Telescopes in space and on Earth
The James Webb Space Telescope is the first telescope capable of detecting chemical signatures from exoplanets, but its capabilities are limited. Image credit: NASA / Wikimedia Commons
An incredibly powerful telescope is needed to detect these subtle changes in light from a potentially habitable exoplanet. So far, the only telescope capable of such a feat is a new one The James Webb Space Telescope. Like it began scientific operations In July 2022, James Webb took a reading of the spectrum gas giant exoplanet WASP-96b. The spectrum showed the presence of water and clouds, but a planet as large and hot as WASP-96b is unlikely to harbor life.
However, this preliminary data suggests that James Webb is able to detect faint chemical signatures in light from exoplanets. In the coming months, Webb is preparing to turn its mirrors TRAPPIST-1eA potentially habitable Earth-sized planet just 39 light-years from Earth.
Webb can search for biosignatures by scanning and capturing planets that pass in front of their stars. starlight filtering through a planet’s atmosphere. But Webb wasn’t designed to look for life, so the telescope can only scrutinize a few of the closest potentially habitable worlds. It can also only detect changes atmospheric levels of carbon dioxide, methane, and water vapor. Certain combinations of these gases life can offerWebb fails to detect the presence of unbound oxygen, the strongest signal for life.
Leading concepts for the future include plans to block the bright light of a planet’s host star so that even more powerful space telescopes can detect starlight reflected from the planet. The idea is similar to blocking sunlight with your hand to see something far away better. Future space telescopes may use small, inner masks or large, outer, umbrella-like spacecraft to do this. Once the starlight is blocked, it is easier to study the light bouncing off the planet.
There are also three giant ground-based telescopes currently under construction that could search for biosignatures: The Giant Magellan Telescopethe Thirty Meter Telescope and Europe’s largest telescope. Each is much more powerful than existing telescopes on Earth, and despite the ability of Earth’s atmosphere to distort starlight, these telescopes can probe the atmospheres of the nearest worlds for oxygen.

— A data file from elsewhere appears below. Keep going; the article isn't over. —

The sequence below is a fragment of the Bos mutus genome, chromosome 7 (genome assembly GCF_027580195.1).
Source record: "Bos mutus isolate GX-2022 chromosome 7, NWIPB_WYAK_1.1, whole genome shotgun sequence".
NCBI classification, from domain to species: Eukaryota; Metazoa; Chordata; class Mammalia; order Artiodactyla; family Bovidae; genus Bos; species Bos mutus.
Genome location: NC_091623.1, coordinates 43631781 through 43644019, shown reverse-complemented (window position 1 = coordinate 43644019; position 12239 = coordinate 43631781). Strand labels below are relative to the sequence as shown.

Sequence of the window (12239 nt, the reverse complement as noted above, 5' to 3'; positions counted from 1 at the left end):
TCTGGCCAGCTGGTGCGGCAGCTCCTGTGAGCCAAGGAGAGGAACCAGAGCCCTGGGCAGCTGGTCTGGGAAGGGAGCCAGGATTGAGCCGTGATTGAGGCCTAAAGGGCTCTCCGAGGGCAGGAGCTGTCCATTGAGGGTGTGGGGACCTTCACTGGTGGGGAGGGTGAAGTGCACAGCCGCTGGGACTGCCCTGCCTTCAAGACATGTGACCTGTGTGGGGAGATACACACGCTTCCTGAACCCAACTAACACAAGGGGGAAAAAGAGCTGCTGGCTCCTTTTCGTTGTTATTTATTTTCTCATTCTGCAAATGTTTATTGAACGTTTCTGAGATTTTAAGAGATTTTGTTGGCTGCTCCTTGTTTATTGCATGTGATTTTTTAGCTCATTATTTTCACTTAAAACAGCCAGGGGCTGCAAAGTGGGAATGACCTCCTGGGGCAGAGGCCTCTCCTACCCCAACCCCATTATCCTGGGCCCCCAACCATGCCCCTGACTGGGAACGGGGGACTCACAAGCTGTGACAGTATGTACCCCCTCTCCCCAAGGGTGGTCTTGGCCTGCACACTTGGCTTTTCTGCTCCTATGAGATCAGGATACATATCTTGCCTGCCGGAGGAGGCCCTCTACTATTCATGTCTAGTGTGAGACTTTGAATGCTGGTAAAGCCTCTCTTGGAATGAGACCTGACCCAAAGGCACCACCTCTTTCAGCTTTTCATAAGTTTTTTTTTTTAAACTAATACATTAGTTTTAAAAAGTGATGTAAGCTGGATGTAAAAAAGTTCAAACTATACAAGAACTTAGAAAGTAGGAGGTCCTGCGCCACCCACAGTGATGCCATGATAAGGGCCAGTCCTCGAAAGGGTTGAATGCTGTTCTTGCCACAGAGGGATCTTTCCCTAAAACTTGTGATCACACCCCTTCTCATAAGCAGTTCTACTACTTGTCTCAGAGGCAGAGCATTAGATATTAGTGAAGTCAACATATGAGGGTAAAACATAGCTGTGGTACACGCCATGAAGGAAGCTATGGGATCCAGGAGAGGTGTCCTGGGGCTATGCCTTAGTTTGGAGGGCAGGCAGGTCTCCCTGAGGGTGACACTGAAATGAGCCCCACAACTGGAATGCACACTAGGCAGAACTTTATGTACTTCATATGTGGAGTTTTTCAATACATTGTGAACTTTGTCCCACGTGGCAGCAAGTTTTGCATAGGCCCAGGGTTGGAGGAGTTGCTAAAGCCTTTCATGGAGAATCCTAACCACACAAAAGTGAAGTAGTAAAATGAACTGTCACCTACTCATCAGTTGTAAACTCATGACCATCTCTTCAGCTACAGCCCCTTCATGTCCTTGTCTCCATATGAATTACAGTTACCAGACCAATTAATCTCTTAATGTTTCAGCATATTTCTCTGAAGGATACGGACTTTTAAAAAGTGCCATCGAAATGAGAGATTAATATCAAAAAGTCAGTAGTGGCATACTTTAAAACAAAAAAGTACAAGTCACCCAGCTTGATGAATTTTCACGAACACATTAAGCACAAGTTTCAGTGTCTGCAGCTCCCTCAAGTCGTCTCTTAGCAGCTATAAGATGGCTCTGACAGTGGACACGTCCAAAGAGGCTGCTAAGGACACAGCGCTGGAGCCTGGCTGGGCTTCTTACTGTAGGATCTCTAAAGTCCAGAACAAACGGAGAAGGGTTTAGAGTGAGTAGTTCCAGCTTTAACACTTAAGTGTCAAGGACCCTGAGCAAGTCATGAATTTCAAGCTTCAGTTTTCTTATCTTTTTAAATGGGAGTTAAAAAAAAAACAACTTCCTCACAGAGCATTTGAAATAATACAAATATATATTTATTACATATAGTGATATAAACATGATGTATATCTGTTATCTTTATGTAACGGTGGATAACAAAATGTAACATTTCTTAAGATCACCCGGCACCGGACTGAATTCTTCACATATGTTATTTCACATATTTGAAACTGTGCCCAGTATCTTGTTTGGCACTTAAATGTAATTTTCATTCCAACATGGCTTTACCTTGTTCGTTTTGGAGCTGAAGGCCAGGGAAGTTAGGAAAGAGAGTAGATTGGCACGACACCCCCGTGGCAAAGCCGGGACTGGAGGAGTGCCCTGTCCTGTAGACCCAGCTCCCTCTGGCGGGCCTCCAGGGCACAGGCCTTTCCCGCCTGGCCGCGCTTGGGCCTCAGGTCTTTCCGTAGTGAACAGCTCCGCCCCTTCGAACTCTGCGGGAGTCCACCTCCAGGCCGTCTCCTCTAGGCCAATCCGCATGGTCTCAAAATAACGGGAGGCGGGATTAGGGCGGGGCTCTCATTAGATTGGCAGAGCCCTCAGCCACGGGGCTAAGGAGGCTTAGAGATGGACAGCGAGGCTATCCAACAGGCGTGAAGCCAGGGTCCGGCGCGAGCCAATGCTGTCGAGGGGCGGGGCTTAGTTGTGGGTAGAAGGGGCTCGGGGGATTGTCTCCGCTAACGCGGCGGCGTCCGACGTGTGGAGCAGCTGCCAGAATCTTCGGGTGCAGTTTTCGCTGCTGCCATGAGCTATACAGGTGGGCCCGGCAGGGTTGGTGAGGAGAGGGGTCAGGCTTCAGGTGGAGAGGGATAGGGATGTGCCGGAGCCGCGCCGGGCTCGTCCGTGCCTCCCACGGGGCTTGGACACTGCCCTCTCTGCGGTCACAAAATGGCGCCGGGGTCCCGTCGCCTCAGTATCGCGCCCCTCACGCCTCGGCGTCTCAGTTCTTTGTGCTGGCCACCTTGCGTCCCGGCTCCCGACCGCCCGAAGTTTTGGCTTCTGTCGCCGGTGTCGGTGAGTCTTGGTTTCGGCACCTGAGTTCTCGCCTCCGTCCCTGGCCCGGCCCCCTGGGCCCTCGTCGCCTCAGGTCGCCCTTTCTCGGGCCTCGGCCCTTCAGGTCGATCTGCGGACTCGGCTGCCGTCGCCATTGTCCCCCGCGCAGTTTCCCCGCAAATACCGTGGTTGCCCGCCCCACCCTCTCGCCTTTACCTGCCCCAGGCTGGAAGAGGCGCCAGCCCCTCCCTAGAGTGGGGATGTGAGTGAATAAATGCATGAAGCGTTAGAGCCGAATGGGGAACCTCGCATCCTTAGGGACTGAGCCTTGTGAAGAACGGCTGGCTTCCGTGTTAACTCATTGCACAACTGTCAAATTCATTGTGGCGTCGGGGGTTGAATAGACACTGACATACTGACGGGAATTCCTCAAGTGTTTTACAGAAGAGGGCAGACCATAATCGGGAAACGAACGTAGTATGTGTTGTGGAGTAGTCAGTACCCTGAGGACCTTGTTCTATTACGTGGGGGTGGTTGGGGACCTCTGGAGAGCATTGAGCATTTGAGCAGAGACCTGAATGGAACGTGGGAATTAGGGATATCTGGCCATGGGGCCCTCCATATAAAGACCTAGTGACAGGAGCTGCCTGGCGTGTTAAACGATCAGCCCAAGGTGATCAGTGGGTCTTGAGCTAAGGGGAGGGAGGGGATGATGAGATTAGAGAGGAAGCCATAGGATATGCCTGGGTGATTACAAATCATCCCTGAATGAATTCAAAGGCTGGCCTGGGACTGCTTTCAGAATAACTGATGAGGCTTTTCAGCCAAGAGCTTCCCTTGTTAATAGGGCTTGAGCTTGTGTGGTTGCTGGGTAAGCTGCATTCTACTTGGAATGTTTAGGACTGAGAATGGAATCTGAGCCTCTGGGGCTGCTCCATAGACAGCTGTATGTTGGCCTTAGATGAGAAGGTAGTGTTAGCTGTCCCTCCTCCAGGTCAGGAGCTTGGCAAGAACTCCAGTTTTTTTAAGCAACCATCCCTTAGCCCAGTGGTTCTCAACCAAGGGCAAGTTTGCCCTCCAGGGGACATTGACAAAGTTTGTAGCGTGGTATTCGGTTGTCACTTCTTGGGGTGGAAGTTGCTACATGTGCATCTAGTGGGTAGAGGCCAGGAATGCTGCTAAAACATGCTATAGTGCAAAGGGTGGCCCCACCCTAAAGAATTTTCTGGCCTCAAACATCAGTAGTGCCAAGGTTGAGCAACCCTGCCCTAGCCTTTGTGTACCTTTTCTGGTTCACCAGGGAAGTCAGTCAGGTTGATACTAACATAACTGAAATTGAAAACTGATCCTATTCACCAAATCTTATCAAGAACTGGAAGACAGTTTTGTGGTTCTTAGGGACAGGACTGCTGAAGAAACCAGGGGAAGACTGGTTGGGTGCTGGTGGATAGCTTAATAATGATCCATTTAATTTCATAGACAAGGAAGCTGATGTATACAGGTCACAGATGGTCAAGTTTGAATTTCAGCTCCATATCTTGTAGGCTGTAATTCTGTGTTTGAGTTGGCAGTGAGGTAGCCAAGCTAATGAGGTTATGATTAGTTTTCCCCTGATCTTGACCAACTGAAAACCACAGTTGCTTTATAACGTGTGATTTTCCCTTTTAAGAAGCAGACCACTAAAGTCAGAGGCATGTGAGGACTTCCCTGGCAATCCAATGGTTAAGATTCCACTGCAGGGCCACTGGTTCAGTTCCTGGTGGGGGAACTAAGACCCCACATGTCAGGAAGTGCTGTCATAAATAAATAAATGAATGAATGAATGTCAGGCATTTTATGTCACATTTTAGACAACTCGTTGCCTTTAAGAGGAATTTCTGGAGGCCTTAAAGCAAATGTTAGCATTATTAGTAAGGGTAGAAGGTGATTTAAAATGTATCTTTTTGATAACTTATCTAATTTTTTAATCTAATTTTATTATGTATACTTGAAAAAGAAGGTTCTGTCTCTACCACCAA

Is it biology or geology?
Even with the most powerful telescopes in the coming decades, astrobiologists will only be able to detect the powerful biosignatures produced by worlds completely transformed by life.
Unfortunately, most of the gases released by terrestrial life can also be produced by non-biological processes – both cows and volcanoes emit methane. Photosynthesis produces oxygen, but so does sunlight when it splits water molecules into oxygen and hydrogen. there is good luck astronomers will detect some false positives when looking for the distant life. To rule out false positives, astronomers must understand the planet of interest well enough that its geological or atmospheric processes can mimic a biosignature.
The next generation of exoplanet research has the potential to cross the line extraordinary evidence it is necessary to prove the existence of life. The first data release from the James Webb Space Telescope gives us a sense of the exciting progress to come.
Chris ImpeyDistinguished Professor of Astronomy at the University, University of Arizona and Daniel ApaiProfessor of Astronomy and Planetary Sciences, University of Arizona
This article is being republished Conversation Under Creative Commons license. read it original article.
Leave a Comment